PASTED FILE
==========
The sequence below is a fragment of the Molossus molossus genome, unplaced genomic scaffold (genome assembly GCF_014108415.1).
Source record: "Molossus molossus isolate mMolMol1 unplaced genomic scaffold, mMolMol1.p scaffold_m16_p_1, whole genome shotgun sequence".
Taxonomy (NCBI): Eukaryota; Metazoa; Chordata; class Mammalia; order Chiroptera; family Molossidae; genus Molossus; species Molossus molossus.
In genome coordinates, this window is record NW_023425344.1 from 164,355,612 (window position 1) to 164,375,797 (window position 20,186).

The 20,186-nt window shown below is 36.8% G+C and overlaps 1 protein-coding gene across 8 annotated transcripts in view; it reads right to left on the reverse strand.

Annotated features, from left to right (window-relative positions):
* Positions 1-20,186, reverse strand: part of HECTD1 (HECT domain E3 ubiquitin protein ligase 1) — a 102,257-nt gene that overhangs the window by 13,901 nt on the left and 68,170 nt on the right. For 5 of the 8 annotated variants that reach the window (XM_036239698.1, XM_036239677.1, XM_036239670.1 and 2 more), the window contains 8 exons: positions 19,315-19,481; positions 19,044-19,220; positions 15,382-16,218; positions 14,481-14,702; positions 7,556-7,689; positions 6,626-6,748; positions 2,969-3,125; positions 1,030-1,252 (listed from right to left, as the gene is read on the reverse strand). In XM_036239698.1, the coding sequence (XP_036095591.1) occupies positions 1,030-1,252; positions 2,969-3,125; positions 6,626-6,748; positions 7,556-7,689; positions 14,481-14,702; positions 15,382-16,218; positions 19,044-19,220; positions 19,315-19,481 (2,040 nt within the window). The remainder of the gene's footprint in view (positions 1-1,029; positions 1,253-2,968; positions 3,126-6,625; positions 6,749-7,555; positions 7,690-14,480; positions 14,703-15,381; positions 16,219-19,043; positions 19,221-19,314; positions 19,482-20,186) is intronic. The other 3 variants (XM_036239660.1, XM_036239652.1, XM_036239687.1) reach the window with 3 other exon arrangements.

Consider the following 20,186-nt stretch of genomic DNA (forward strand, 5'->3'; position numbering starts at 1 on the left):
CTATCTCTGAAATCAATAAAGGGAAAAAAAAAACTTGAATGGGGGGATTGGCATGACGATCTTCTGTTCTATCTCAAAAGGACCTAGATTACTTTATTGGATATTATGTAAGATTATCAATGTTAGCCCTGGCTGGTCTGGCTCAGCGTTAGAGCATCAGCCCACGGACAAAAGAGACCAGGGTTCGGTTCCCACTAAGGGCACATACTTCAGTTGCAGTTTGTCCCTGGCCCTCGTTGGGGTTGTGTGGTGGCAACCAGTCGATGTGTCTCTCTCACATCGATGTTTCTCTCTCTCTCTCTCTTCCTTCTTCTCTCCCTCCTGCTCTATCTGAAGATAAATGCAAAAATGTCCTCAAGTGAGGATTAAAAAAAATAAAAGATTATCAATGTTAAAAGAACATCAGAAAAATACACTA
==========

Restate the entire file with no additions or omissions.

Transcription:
The sequence below is a fragment of the Molossus molossus genome, unplaced genomic scaffold (genome assembly GCF_014108415.1).
Source record: "Molossus molossus isolate mMolMol1 unplaced genomic scaffold, mMolMol1.p scaffold_m16_p_1, whole genome shotgun sequence".
Taxonomy (NCBI): Eukaryota; Metazoa; Chordata; class Mammalia; order Chiroptera; family Molossidae; genus Molossus; species Molossus molossus.
In genome coordinates, this window is record NW_023425344.1 from 164,355,612 (window position 1) to 164,375,797 (window position 20,186).

The 20,186-nt window shown below is 36.8% G+C and overlaps 1 protein-coding gene across 8 annotated transcripts in view; it reads right to left on the reverse strand.

Annotated features, from left to right (window-relative positions):
* Positions 1-20,186, reverse strand: part of HECTD1 (HECT domain E3 ubiquitin protein ligase 1) — a 102,257-nt gene that overhangs the window by 13,901 nt on the left and 68,170 nt on the right. For 5 of the 8 annotated variants that reach the window (XM_036239698.1, XM_036239677.1, XM_036239670.1 and 2 more), the window contains 8 exons: positions 19,315-19,481; positions 19,044-19,220; positions 15,382-16,218; positions 14,481-14,702; positions 7,556-7,689; positions 6,626-6,748; positions 2,969-3,125; positions 1,030-1,252 (listed from right to left, as the gene is read on the reverse strand). In XM_036239698.1, the coding sequence (XP_036095591.1) occupies positions 1,030-1,252; positions 2,969-3,125; positions 6,626-6,748; positions 7,556-7,689; positions 14,481-14,702; positions 15,382-16,218; positions 19,044-19,220; positions 19,315-19,481 (2,040 nt within the window). The remainder of the gene's footprint in view (positions 1-1,029; positions 1,253-2,968; positions 3,126-6,625; positions 6,749-7,555; positions 7,690-14,480; positions 14,703-15,381; positions 16,219-19,043; positions 19,221-19,314; positions 19,482-20,186) is intronic. The other 3 variants (XM_036239660.1, XM_036239652.1, XM_036239687.1) reach the window with 3 other exon arrangements.

Consider the following 20,186-nt stretch of genomic DNA (forward strand, 5'->3'; position numbering starts at 1 on the left):
CTATCTCTGAAATCAATAAAGGGAAAAAAAAAACTTGAATGGGGGGATTGGCATGACGATCTTCTGTTCTATCTCAAAAGGACCTAGATTACTTTATTGGATATTATGTAAGATTATCAATGTTAGCCCTGGCTGGTCTGGCTCAGCGTTAGAGCATCAGCCCACGGACAAAAGAGACCAGGGTTCGGTTCCCACTAAGGGCACATACTTCAGTTGCAGTTTGTCCCTGGCCCTCGTTGGGGTTGTGTGGTGGCAACCAGTCGATGTGTCTCTCTCACATCGATGTTTCTCTCTCTCTCTCTCTTCCTTCTTCTCTCCCTCCTGCTCTATCTGAAGATAAATGCAAAAATGTCCTCAAGTGAGGATTAAAAAAAATAAAAGATTATCAATGTTAAAAGAACATCAGAAAAATACACTA